South Africa Reopens Door for US Poultry and Meat Sales
The United States chicken industry is applauding an announcement on January 7 made by the Office of the US Trade Representative that the United States and the Republic of South Africa (RSA) have reached a definitive agreement to allow the resumption of exports of chicken parts to South Africa. The deal also paves the way for American pork and beef products to regain access to the market.
Only a limited number of US poultry and meat products have been exported to South Africa in recent years, due to what US Agriculture Tom Vilsack termed “unwarranted sanitary requirements by the South African authorities.” In fact, a trade barrier has prevented poultry from entering the market for more than 15 years. With this renewed access for US red meat and poultry products, it is estimated that exports to South Africa could generate $75 million in sales annually.
The agreement between the two governments effectively finalizes a pact negotiated last summer between the poultry industries in both countries to reopen the South African market to bone-in US chicken parts, which have been excluded since 2000.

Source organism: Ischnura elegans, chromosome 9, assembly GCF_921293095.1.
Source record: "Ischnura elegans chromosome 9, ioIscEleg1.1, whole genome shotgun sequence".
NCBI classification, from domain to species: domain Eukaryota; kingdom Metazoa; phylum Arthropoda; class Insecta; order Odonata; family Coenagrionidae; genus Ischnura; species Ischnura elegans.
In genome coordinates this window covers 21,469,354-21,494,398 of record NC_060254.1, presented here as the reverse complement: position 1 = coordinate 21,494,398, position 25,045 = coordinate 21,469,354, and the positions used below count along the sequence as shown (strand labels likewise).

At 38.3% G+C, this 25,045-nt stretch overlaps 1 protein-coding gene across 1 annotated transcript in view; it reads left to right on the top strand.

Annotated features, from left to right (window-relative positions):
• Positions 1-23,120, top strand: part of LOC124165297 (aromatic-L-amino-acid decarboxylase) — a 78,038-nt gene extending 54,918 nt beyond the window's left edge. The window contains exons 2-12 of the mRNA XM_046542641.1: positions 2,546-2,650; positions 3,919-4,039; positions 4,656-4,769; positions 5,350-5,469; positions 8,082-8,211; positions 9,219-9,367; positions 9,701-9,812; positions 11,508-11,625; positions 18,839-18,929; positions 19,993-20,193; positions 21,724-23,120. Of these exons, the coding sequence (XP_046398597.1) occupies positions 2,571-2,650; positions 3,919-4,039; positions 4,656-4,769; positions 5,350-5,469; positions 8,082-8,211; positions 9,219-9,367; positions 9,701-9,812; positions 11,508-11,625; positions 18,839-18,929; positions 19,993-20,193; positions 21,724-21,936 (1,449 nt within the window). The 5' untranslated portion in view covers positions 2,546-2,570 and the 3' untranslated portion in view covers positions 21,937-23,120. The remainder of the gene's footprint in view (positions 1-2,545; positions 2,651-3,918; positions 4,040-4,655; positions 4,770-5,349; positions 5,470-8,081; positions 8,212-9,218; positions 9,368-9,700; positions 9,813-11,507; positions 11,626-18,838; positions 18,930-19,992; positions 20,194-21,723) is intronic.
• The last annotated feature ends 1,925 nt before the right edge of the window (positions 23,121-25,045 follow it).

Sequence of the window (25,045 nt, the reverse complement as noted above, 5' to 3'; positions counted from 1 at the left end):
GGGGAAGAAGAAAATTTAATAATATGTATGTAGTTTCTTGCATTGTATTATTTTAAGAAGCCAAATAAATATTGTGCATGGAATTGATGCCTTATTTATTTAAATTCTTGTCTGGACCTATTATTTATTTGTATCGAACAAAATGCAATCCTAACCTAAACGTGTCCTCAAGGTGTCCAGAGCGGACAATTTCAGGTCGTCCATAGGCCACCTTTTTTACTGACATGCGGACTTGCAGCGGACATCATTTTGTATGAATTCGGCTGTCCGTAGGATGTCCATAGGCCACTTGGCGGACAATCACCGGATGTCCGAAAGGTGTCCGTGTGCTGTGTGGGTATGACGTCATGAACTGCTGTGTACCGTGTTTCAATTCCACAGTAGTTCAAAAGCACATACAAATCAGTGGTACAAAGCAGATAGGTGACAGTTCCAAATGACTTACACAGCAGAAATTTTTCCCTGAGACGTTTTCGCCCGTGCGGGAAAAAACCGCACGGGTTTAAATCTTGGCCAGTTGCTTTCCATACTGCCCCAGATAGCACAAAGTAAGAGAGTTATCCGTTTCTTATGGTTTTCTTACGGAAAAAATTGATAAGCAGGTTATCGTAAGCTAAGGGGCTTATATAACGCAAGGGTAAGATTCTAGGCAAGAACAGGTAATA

“We’re pleased that this process has reached a successful conclusion and that US chicken can again be shipped to South Africa,” said Jim Sumner, president of the USA Poultry & Egg Export Council (USAPEEC) and Mike Brown, president of the National Chicken Council (NCC) in a joint statement. USAPEEC and NCC hammered out an agreement in Paris with the South African Poultry Association (SAPA) to end the South African chicken embargo last June, which required the support and approval of the respective governments.
Under terms of the deal, United States poultry exporters are granted an annual quota of 65,000 metric tons of chicken that will be raised incrementally each year. South Africa also agreed to a policy of regionalization in the event of future detections of highly pathogenic avian influenza in the US. Previously, if HPAI were detected in the United States, South Africa would impose a nationwide import ban on poultry. Under the new agreement, bans would be imposed only on individual states affected by the virus.